Analyzing a Story

I’ve been listening to The Story Grid with Tim Grahl and Shawn Coyne. It’s a writing podcast which pairs up the flailing new writer with an experienced editor and they talk about all things story related. Shawn relies heavily on Campbell’s Hero with a Thousand Faces and Robert McKee’s Story, so if you’ve studied either of them, you’ll find much of Shawn’s work familiar.

One of the first things that struck me was how Shawn categorizes the different genres, but the more I dug into them, it made sense. I write Fantasy and Science Fiction. Sometimes I veer into the creepy, the edge of horror. And Amazon lists those as genres, as do bookstores. But Shawn suggests genre is more complex and divides it into a five-leaf clover. The categories he breaks down are Time (think short story or novel), Reality (real versus fantastical), Style (musical versus documentary, for example), Structure (archplot versus miniplot, for example), and Content. Science Fiction and Fantasy are included in the Reality leaf. Action, Drama, Love Story, Horror, and what we tend to think of when we hear the word genre fall under the Content leaf. Dystopian, space opera, cyberpunk, these weren’t included. Each story has a classification from each clover leaf. An example he gives is: Moby Dick is a Realistic, Long form, Arch-plot, Action Adventure, Monster Drama.

This complex clover made me think about stories differently. I write Science Fiction or Fantasy, but which type of universal story am I trying to tell? At its core, is my story an action story? Or a Thriller? What’s the difference? And why is it important? They talk about this in the early episodes of their podcast, and you can find more information in the book.

Shawn also goes on to suggest analyzing five books that are similar to the type of story you are trying to write to identify common scenes, and then challenge yourself to create fresh spins on those scenes. In other words, deconstruct a novel not for the specific content or setting, but the scenes. Hero is set up. Hero becomes victim. That sort of thing. Each story has different scenes. A horror story has different scenes than an action story.

I decided to take the challenge. I’m currently fleshing out scenes for a sci-fi story I’m hoping to start work on after I finish the sequel to Ashborne. I have vague ideas, nothing more. I know my female protagonist will help someone. Hide him from various groups of people who are searching for him. Rich, bizarre details in a dark urban setting. Near future. I’ll have augmentation. Some biopunk. The trick now is to find five sci-fi novels that are similar, not just in setting, but in story.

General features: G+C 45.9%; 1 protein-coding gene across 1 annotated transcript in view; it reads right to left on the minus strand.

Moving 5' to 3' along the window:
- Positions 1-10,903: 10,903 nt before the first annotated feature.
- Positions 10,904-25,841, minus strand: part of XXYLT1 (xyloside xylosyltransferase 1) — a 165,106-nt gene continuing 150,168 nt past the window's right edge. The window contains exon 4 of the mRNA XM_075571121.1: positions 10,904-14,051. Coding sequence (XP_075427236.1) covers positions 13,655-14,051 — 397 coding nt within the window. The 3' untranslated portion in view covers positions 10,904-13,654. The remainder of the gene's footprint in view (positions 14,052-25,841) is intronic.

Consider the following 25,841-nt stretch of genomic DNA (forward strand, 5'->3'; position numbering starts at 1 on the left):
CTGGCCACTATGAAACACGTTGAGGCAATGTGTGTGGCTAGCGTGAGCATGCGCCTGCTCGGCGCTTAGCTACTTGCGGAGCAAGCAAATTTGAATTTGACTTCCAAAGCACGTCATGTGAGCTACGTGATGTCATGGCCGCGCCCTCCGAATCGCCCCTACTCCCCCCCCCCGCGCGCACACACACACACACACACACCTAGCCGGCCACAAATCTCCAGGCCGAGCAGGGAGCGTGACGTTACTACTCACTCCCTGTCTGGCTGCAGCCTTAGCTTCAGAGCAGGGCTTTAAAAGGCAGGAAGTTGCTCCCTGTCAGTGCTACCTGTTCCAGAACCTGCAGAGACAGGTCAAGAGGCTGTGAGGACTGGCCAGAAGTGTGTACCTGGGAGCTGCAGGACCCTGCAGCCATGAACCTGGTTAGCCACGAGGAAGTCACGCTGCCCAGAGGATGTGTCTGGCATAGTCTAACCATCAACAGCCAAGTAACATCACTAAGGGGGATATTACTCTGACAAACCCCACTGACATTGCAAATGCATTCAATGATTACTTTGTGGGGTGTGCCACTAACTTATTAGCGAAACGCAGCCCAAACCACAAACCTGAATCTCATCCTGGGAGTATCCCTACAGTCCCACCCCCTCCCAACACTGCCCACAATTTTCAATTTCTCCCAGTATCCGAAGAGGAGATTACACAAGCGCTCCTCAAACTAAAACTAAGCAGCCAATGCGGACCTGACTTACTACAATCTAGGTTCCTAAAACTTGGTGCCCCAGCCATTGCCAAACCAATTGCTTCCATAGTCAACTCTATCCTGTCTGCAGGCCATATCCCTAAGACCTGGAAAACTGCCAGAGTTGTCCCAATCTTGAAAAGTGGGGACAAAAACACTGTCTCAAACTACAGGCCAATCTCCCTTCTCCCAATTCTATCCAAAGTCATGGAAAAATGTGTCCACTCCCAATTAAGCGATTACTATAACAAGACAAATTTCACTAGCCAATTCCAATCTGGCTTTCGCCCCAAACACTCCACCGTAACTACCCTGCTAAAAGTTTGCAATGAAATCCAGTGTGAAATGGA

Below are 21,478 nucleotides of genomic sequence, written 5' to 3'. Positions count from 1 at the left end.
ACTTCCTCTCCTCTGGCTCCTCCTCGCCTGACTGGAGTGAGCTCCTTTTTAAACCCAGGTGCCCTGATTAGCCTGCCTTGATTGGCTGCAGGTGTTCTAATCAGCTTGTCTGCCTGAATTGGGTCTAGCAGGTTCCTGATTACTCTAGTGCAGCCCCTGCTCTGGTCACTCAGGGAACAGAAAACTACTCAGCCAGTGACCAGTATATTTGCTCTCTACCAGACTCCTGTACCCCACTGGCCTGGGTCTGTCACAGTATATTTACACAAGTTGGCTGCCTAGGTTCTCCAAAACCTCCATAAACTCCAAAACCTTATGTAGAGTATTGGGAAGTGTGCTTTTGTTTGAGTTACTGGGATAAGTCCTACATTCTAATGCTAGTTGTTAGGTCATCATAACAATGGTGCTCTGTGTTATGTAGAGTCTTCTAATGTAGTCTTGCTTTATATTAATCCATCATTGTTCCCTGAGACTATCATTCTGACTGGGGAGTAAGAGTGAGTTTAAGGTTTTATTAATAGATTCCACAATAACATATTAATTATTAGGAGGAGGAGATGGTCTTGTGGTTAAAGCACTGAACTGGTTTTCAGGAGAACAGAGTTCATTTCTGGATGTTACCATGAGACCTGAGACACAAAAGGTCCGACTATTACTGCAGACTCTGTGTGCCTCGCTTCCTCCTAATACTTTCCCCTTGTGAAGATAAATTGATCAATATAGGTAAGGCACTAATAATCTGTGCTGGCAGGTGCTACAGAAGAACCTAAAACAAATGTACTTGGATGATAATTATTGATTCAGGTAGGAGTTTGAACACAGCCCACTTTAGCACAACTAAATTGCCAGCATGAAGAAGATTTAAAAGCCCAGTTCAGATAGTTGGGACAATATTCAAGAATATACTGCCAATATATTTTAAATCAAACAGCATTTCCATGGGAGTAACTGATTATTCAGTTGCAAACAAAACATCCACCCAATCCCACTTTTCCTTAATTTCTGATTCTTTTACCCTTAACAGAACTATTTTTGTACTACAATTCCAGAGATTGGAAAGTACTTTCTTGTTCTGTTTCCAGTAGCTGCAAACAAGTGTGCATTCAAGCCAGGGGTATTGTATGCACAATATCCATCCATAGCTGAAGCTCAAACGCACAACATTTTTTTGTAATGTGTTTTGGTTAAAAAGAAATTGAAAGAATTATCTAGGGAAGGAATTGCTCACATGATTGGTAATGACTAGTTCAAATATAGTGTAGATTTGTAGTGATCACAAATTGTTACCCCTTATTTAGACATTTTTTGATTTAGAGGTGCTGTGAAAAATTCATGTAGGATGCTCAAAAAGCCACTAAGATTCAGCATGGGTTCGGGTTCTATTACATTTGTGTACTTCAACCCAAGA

I’ve decided it falls under action or thriller (from what I can gather, thriller seems to be crime smashed with action and/or horror) and it will not take place on a large-scale space theater. So I’m not looking for Clarke or Alistair Reynolds books. Actually, the best example I can come up with is The Fifth Element, which is a movie (although some question the inspiration for the screenplay). It’s not the same story, but it does have a similar overall arc. I thought about Judge Dredd for setting, but Judge Dredd is strictly a crime story and would have different scenes.

After a little research, and mostly suggestions from other science fiction fans, I’ve come up with the following possible novels to study for an action/thriller story arc:

  1. Perdido Street Station, China Mieville
  2. Neuromancer, William Gibson
  3. Snow Crash, Neal Stephenson

I haven’t read these, so I don’t know if they are action or thriller stories, but I guess I’ll find out since I plan to take them apart over the summer =). I also need two more, which means I need your help. If you have any suggestions, please share!

Published by casblomberg

Cas Blomberg is a native-English speaking writer who lives in Stockholm, Sweden.